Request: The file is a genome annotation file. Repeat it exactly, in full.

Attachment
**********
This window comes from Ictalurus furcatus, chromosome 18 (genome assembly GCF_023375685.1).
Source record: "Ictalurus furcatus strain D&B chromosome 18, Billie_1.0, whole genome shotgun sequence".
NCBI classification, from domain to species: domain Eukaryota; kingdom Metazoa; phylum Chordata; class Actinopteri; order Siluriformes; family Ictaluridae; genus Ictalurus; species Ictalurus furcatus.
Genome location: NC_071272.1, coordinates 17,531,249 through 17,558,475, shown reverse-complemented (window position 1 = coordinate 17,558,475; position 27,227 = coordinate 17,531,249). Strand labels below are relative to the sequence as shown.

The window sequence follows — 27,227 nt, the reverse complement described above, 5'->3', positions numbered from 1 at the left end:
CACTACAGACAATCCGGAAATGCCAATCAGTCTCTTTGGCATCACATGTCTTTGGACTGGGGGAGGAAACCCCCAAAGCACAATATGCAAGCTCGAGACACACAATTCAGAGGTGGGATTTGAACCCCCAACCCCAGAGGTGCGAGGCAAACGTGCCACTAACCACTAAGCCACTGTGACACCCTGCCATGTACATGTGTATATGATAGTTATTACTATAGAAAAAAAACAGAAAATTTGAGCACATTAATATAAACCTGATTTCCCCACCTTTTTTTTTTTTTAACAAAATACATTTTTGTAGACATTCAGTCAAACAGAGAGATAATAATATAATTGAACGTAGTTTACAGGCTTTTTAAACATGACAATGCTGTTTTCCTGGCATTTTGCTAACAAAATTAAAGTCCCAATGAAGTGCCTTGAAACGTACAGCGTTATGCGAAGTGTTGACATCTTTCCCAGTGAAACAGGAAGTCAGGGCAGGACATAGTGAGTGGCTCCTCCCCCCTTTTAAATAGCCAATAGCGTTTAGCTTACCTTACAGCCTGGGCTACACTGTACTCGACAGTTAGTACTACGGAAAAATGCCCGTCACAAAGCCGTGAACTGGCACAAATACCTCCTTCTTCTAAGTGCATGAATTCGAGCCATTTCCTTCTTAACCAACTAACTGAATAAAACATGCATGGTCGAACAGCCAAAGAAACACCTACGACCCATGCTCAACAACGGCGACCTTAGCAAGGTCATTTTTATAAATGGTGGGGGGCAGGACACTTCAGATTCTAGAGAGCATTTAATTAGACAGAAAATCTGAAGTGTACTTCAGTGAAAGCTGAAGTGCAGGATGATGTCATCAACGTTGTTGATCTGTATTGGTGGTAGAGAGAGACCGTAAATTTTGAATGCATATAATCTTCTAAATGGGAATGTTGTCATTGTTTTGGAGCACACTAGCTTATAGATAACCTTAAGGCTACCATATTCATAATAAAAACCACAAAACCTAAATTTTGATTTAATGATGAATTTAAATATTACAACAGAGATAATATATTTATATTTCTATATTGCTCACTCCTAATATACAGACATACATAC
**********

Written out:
This window comes from Ictalurus furcatus, chromosome 18 (genome assembly GCF_023375685.1).
Source record: "Ictalurus furcatus strain D&B chromosome 18, Billie_1.0, whole genome shotgun sequence".
NCBI classification, from domain to species: domain Eukaryota; kingdom Metazoa; phylum Chordata; class Actinopteri; order Siluriformes; family Ictaluridae; genus Ictalurus; species Ictalurus furcatus.
Genome location: NC_071272.1, coordinates 17,531,249 through 17,558,475, shown reverse-complemented (window position 1 = coordinate 17,558,475; position 27,227 = coordinate 17,531,249). Strand labels below are relative to the sequence as shown.

The window sequence follows — 27,227 nt, the reverse complement described above, 5'->3', positions numbered from 1 at the left end:
CACTACAGACAATCCGGAAATGCCAATCAGTCTCTTTGGCATCACATGTCTTTGGACTGGGGGAGGAAACCCCCAAAGCACAATATGCAAGCTCGAGACACACAATTCAGAGGTGGGATTTGAACCCCCAACCCCAGAGGTGCGAGGCAAACGTGCCACTAACCACTAAGCCACTGTGACACCCTGCCATGTACATGTGTATATGATAGTTATTACTATAGAAAAAAAACAGAAAATTTGAGCACATTAATATAAACCTGATTTCCCCACCTTTTTTTTTTTTTAACAAAATACATTTTTGTAGACATTCAGTCAAACAGAGAGATAATAATATAATTGAACGTAGTTTACAGGCTTTTTAAACATGACAATGCTGTTTTCCTGGCATTTTGCTAACAAAATTAAAGTCCCAATGAAGTGCCTTGAAACGTACAGCGTTATGCGAAGTGTTGACATCTTTCCCAGTGAAACAGGAAGTCAGGGCAGGACATAGTGAGTGGCTCCTCCCCCCTTTTAAATAGCCAATAGCGTTTAGCTTACCTTACAGCCTGGGCTACACTGTACTCGACAGTTAGTACTACGGAAAAATGCCCGTCACAAAGCCGTGAACTGGCACAAATACCTCCTTCTTCTAAGTGCATGAATTCGAGCCATTTCCTTCTTAACCAACTAACTGAATAAAACATGCATGGTCGAACAGCCAAAGAAACACCTACGACCCATGCTCAACAACGGCGACCTTAGCAAGGTCATTTTTATAAATGGTGGGGGGCAGGACACTTCAGATTCTAGAGAGCATTTAATTAGACAGAAAATCTGAAGTGTACTTCAGTGAAAGCTGAAGTGCAGGATGATGTCATCAACGTTGTTGATCTGTATTGGTGGTAGAGAGAGACCGTAAATTTTGAATGCATATAATCTTCTAAATGGGAATGTTGTCATTGTTTTGGAGCACACTAGCTTATAGATAACCTTAAGGCTACCATATTCATAATAAAAACCACAAAACCTAAATTTTGATTTAATGATGAATTTAAATATTACAACAGAGATAATATATTTATATTTCTATATTGCTCACTCCTAATATACAGACATACATAC